Tools and Electrochemical In Situ and On-Line Characterization Techniques for Nanomaterials

  • Têko W. NappornEmail author
  • Laetitia Dubau
  • Claudia Morais
  • Mariana R. Camilo
  • Julien Durst
  • Fabio H. B. Lima
  • Frédéric Maillard
  • K. Boniface Kokoh


In the last century, progress in electrochemistry and electrocatalysis was very spectacular due to the remarkable evolution in surface science, chemistry, and physics. Electrochemical study of perfect smooth or bulk materials was the usual way to understand the interaction between the surfaces of such materials with their close environment. Therefore, any modification of the surface structure or composition provides change in the material behavior and the nature of the adsorbed species or near. Usually, the modification of smooth surface consists in the increase of its roughness factor through the deposition of sublayer or layer of metal particles. The deposition can be done on a well-defined surface (model electrode with a known crystallographic structure) [1]. Then, surface modification becomes a way of creating new active sites to enhance the reactivity of molecules. The development of nanoscale materials has changed the approach of studying and identifying active sites in heterogeneous catalysis, and particularly in electrocatalysis. Indeed, electrocatalysis uses the surface of a material, which is submitted to an electrode potential, as the reaction site. Therefore, the material structure, morphology and its composition are the key parameters to control the electrochemical process [2]. The nature of the active site depends on these parameters. Furthermore, the assessment of the nature of the active site before, during, and after the electrocatalytic reaction becomes a huge challenge. Thereby, electrochemical tools like cyclic voltammetry, underpotential deposition of a monolayer of a species [3–5], the specific adsorption of species or molecule, and CO stripping [6] were the first approaches. It is the basic measurement of the electrons flow through the surface per unit of time during the reaction at the surface. Therefore, the electric current per area unit represents the charge transfer reaction that occurs at a metal-solution interface. Since the middle of the last century, an increase in the development of several in situ spectroscopic techniques was observed due to the need of understanding the structure of the interface between electrodes and solutions. Indeed, coupling the electrochemistry measurements to other techniques such as Fourier Transform Infrared Spectroscopy (FTIRS), X-Ray Diffraction (XRD) [7, 8], Transmission Electron Microscopy (TEM) [9], Scanning Tunneling Microscopy (STM) [10], Surface-Enhanced Raman Scattering (SERS) [11] becomes a suitable approach to assess in real time at the electrified interface electrode-solution; some relevant data on electrocatalysts structure, morphology, composition, and stability of materials; and on the reaction intermediates and products. The identification of the surface state in addition to that of adsorbed species, intermediates, and products of the reaction process have permitted to determine a mechanistic pathway which is essential for enhancing the material performance and selectivity. It appears obvious that the identification of surface state of a nanomaterial under realistic electrochemical reaction conditions represents a noble scientific breakthrough. In the present chapter, for the first time some techniques coupled with electrochemistry able to characterize nanomaterials as electrodes will be extensively addressed. This chapter will also show the progress in in situ electrochemical approaches. One motivated approach is to be able to characterize electrochemically and experimentally the surface of the nanoparticle. Therefore, in the first part of the chapter, an example of a pure electrochemical tool, which permits to probe the nanoelectrocatalyst surface, is discussed. Although the progress in nanotechnology increases rapidly, various tools have been developed in electrochemistry for understanding the reaction pathway, intermediates, and products formation.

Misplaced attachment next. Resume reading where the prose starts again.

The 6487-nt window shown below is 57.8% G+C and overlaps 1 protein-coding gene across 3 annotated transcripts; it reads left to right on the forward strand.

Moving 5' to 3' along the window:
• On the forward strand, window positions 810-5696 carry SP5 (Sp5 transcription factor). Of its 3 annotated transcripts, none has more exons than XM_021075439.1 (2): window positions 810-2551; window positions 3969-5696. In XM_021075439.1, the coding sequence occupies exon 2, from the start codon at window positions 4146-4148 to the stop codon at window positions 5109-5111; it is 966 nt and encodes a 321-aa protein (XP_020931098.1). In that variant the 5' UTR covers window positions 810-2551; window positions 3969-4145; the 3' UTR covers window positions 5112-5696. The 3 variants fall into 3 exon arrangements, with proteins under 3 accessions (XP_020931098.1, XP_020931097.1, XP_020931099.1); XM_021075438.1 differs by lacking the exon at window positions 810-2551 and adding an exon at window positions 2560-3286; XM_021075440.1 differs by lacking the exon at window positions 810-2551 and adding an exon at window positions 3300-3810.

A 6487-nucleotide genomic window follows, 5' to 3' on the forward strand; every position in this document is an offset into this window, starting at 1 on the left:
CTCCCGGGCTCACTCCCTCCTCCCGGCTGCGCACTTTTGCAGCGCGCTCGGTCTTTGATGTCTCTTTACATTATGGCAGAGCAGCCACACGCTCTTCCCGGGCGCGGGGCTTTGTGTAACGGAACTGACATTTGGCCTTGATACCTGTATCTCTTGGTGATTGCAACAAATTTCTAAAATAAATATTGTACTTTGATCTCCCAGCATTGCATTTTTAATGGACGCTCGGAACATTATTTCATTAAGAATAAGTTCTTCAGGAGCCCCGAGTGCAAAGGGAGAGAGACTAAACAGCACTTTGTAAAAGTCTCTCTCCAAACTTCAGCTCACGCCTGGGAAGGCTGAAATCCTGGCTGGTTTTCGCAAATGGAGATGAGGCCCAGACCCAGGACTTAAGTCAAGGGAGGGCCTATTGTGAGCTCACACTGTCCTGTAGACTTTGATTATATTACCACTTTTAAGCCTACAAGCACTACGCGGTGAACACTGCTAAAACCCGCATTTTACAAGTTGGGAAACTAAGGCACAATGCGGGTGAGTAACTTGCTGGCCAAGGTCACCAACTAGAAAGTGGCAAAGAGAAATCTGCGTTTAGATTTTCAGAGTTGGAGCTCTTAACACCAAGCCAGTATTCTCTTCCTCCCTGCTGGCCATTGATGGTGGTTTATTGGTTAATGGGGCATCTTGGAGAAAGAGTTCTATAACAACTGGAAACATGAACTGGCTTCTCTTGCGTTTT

T.W. Napporn (IC2MP) thanks Region Poitou Charentes for its financial support for investigating Electrocatalysis of gold nanoparticles. L. Dubau, J. Durst, and F. Maillard (LEPMI) thank Dr. Jean-Louis Hazemann, Dr. Olivier Proux, and all the members of the FAME team for their kind help to the realization of the EXAFS measurements on the beamline BM30B of the European Synchrotron Radiation Facility. F.H.B. Lima and M.R. Camilo (IQSC) acknowledge financial support from FAPESP (Fundação de Amparo à Pesquisa do Estado de São Paulo – Sao Paulo Research Foundation), grants 2016/13323-0, 2013/16930-7, and 2014/26699-3, and CNPq (Conselho Nacional de Desenvolvimento Científico e Tecnológico), grant 306469/2016-2.


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Copyright information

© Springer-Verlag GmbH Germany, part of Springer Nature 2018

Authors and Affiliations

  • Têko W. Napporn
    • 1
    Email author
  • Laetitia Dubau
    • 2
    • 3
  • Claudia Morais
    • 1
  • Mariana R. Camilo
    • 4
  • Julien Durst
    • 2
    • 3
  • Fabio H. B. Lima
    • 4
  • Frédéric Maillard
    • 2
    • 3
  • K. Boniface Kokoh
    • 1
  1. 1.IC2MP UMR 7285 CNRS University of PoitiersPoitiersFrance
  2. 2.University of Grenoble AlpesGrenobleFrance
  3. 3.CNRSGrenobleFrance
  4. 4.IQSC, University of São PauloSão CarlosBrazil

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